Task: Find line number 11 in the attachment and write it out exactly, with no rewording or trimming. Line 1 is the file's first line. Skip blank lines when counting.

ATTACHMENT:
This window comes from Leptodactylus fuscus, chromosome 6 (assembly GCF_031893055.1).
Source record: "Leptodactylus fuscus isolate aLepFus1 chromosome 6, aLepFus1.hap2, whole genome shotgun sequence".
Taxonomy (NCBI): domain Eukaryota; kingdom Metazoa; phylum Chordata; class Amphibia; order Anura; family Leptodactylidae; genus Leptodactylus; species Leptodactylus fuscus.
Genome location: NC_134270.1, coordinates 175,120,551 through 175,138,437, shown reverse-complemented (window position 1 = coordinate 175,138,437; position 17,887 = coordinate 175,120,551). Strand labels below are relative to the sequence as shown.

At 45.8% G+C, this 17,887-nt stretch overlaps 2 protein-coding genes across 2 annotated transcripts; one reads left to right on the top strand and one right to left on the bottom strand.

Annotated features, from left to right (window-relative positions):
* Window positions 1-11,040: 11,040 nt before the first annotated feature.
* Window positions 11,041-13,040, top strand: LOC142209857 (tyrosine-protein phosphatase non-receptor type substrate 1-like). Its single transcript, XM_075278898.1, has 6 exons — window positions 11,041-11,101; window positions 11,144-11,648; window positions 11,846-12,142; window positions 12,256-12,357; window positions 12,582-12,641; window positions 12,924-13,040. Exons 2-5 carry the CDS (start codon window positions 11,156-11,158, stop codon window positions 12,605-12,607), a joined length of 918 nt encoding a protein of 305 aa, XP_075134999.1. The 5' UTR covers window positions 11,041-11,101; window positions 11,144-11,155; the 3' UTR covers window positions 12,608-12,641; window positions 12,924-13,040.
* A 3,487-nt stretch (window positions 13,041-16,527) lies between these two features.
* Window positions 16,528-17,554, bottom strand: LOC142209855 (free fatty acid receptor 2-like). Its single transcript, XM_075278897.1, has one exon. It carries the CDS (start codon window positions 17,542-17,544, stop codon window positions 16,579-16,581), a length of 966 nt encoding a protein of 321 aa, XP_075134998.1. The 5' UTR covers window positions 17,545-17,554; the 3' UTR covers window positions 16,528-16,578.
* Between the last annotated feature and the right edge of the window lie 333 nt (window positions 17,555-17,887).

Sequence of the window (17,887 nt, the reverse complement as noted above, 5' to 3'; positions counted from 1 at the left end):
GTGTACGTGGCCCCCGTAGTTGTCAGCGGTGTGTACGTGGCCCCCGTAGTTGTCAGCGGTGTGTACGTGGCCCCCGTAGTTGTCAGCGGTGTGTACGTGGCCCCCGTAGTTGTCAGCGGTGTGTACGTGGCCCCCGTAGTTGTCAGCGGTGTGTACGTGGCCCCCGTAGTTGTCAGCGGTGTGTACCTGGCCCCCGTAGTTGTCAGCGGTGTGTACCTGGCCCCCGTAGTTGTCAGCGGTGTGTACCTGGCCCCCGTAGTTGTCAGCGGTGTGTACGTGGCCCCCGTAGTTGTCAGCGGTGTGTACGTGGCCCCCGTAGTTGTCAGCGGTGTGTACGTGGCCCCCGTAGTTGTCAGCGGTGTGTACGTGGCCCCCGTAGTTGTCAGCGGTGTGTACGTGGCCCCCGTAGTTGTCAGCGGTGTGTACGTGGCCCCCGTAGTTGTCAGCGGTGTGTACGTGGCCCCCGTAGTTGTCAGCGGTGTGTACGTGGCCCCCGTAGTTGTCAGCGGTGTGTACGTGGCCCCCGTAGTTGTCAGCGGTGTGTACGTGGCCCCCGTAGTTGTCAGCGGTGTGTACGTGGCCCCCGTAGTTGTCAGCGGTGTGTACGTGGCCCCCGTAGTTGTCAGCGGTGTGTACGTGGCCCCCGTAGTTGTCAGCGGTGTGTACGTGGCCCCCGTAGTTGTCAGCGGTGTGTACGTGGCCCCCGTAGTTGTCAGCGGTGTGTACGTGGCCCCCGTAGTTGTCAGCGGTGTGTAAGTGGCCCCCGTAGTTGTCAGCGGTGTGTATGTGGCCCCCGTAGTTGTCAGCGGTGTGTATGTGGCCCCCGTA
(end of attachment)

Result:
* Between the last annotated feature and the right edge of the window lie 333 nt (window positions 17,555-17,887).